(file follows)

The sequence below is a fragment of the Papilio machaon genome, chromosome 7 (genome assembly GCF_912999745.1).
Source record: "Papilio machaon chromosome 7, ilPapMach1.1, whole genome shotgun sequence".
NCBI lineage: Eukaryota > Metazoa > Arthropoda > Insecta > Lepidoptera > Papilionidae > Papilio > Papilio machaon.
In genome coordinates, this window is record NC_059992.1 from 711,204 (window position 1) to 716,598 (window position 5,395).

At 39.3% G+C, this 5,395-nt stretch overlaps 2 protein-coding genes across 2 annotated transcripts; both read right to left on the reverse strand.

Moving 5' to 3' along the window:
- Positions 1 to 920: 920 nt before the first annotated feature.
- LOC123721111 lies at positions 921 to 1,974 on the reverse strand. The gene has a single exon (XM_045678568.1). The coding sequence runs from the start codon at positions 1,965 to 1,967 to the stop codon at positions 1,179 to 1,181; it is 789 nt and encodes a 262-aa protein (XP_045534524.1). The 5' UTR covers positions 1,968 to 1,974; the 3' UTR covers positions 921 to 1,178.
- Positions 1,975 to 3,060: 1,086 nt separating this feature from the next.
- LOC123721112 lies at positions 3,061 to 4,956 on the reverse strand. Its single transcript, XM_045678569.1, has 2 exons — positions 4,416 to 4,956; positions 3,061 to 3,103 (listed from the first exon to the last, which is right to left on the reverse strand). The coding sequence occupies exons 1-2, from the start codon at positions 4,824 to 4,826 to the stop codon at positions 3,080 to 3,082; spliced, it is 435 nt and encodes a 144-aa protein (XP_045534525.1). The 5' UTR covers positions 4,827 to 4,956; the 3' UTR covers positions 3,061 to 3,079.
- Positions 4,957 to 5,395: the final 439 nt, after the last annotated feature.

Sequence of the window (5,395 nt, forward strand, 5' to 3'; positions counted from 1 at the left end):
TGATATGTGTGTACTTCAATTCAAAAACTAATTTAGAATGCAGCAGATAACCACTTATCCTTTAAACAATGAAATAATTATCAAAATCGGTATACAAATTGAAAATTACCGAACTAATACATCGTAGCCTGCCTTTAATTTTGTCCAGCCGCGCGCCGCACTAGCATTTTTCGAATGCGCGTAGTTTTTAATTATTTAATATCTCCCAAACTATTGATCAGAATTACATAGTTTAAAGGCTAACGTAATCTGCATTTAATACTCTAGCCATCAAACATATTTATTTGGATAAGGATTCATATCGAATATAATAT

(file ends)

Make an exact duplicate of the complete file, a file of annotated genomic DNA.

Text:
The sequence below is a fragment of the Papilio machaon genome, chromosome 7 (genome assembly GCF_912999745.1).
Source record: "Papilio machaon chromosome 7, ilPapMach1.1, whole genome shotgun sequence".
NCBI lineage: Eukaryota > Metazoa > Arthropoda > Insecta > Lepidoptera > Papilionidae > Papilio > Papilio machaon.
In genome coordinates, this window is record NC_059992.1 from 711,204 (window position 1) to 716,598 (window position 5,395).

At 39.3% G+C, this 5,395-nt stretch overlaps 2 protein-coding genes across 2 annotated transcripts; both read right to left on the reverse strand.

Moving 5' to 3' along the window:
- Positions 1 to 920: 920 nt before the first annotated feature.
- LOC123721111 lies at positions 921 to 1,974 on the reverse strand. The gene has a single exon (XM_045678568.1). The coding sequence runs from the start codon at positions 1,965 to 1,967 to the stop codon at positions 1,179 to 1,181; it is 789 nt and encodes a 262-aa protein (XP_045534524.1). The 5' UTR covers positions 1,968 to 1,974; the 3' UTR covers positions 921 to 1,178.
- Positions 1,975 to 3,060: 1,086 nt separating this feature from the next.
- LOC123721112 lies at positions 3,061 to 4,956 on the reverse strand. Its single transcript, XM_045678569.1, has 2 exons — positions 4,416 to 4,956; positions 3,061 to 3,103 (listed from the first exon to the last, which is right to left on the reverse strand). The coding sequence occupies exons 1-2, from the start codon at positions 4,824 to 4,826 to the stop codon at positions 3,080 to 3,082; spliced, it is 435 nt and encodes a 144-aa protein (XP_045534525.1). The 5' UTR covers positions 4,827 to 4,956; the 3' UTR covers positions 3,061 to 3,079.
- Positions 4,957 to 5,395: the final 439 nt, after the last annotated feature.

Sequence of the window (5,395 nt, forward strand, 5' to 3'; positions counted from 1 at the left end):
TGATATGTGTGTACTTCAATTCAAAAACTAATTTAGAATGCAGCAGATAACCACTTATCCTTTAAACAATGAAATAATTATCAAAATCGGTATACAAATTGAAAATTACCGAACTAATACATCGTAGCCTGCCTTTAATTTTGTCCAGCCGCGCGCCGCACTAGCATTTTTCGAATGCGCGTAGTTTTTAATTATTTAATATCTCCCAAACTATTGATCAGAATTACATAGTTTAAAGGCTAACGTAATCTGCATTTAATACTCTAGCCATCAAACATATTTATTTGGATAAGGATTCATATCGAATATAATAT